Release of JFK assassination documents to help answer many questions

Was Oswald part of a vast conspiracy?

FILE - This Jan. 20, 1961 black-and-white file photo shows President John F. Kennedy delivering his inaugural address after taking the oath of office, on Capitol Hill in Washington. (AP Photo, File)

CHICOPEE, Mass. (WWLP) – The National Archives said it will be releasing thousands of never-before publicly-seen government documents on the assassination of President John F. Kennedy.

Questions about what happened in Dallas, Texas almost 54-years-ago still linger.

Was Lee Harvey Oswald the lone gunman in Dealey Plaza? Or did he have help?  Was Oswald part of a vast conspiracy? What did the CIA and FBI know before and after the assassination?

Bust or bombshell? What JFK files might contain

Historians and investigators say about 90 percent of available records related to Kennedy’s death are already public. Depending on who you ask, 30,000 to 40,000 pages have remained in secret.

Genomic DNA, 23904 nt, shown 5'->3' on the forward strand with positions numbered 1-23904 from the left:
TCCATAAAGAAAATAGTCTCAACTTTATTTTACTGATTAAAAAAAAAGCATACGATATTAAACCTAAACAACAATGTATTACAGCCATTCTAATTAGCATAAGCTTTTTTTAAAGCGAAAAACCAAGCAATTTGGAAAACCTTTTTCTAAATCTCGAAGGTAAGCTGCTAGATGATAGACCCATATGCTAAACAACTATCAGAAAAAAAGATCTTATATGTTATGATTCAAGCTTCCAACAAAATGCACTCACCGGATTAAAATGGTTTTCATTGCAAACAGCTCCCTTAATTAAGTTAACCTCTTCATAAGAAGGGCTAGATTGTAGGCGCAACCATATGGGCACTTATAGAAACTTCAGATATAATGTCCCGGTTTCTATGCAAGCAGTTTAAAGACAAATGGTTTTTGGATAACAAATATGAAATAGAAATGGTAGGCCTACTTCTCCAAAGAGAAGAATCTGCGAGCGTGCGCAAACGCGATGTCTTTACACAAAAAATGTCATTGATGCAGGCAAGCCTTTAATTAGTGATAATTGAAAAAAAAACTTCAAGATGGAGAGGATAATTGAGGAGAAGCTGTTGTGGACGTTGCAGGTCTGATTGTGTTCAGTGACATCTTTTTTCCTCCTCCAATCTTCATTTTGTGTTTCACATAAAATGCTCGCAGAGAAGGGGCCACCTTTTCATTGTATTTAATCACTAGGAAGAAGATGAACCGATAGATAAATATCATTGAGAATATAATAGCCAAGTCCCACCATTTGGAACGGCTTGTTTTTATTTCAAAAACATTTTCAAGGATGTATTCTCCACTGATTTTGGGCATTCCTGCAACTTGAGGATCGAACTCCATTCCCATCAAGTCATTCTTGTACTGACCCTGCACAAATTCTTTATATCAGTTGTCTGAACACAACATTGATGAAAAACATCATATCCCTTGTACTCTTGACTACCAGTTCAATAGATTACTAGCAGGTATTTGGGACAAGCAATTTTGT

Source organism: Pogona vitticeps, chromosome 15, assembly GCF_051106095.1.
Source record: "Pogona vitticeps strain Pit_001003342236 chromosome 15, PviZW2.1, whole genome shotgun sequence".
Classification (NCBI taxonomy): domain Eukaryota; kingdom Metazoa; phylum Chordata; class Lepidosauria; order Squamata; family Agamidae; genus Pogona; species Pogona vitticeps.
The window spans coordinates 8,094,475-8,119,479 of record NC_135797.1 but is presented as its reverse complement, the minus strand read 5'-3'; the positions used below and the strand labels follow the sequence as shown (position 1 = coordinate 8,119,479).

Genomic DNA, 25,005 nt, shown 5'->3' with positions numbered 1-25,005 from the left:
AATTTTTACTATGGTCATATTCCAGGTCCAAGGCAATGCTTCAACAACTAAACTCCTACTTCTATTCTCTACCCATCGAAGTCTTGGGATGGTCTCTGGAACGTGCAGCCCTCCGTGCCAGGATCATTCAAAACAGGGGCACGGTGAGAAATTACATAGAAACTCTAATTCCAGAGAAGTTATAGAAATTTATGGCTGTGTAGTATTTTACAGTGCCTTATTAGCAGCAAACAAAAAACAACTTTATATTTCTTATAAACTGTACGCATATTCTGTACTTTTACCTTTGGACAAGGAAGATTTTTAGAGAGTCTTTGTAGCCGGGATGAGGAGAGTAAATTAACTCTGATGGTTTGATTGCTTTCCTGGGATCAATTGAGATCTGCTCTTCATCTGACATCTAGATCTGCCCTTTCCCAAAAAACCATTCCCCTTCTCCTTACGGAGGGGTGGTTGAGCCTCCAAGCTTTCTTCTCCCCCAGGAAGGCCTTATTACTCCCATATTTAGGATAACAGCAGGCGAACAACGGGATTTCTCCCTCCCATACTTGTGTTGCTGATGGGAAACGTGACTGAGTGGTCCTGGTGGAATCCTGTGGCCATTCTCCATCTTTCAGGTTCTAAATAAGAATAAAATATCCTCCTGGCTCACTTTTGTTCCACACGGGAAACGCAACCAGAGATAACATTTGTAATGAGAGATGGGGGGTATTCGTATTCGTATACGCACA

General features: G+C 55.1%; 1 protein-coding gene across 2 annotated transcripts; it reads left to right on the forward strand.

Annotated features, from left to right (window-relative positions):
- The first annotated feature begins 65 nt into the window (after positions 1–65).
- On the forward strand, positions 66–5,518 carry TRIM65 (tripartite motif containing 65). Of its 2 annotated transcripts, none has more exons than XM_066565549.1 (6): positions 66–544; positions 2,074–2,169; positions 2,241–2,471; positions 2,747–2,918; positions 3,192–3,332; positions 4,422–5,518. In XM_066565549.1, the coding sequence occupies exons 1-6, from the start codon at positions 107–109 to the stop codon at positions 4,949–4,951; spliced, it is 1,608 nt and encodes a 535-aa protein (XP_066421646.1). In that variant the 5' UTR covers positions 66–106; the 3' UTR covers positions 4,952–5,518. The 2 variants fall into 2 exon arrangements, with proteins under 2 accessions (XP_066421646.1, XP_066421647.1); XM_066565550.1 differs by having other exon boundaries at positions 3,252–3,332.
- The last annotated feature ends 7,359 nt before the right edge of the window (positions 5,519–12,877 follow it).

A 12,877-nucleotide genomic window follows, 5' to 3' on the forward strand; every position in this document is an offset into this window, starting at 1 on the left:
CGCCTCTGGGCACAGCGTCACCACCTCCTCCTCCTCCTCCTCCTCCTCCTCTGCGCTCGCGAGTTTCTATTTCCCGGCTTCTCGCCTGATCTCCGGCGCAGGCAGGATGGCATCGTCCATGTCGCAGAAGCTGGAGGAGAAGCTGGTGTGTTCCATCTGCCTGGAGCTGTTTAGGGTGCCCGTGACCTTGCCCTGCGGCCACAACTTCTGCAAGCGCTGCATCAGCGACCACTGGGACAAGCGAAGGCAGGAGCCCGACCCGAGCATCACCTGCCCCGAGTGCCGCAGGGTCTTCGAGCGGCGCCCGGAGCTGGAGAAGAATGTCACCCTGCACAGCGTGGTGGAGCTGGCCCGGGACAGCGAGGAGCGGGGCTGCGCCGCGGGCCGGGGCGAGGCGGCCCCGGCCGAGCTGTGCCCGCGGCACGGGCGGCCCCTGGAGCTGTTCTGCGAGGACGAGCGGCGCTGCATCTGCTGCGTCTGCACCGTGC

Most of which will now be opened.

“At the same moment all round the world millions of people will have access to this vast library of secret documents about a turning point in American history,” said Historian, Philip Shenon.

Gerald Posner the author of “Case Closed” a book that claims Oswald acted alone says there is still much we don’t know about Oswald’s motives and his movements in the weeks leading up to the assassination.

“The real story, maybe, is that the CIA knew, only seven weeks before the assassination, that Oswald may have threatened the president,” said Posner. “He returned to America in early October, and they did what the CIA always does. They told no one.”

Just one of the many mysteries that this archive release could help answer about those deadly six seconds in Dallas.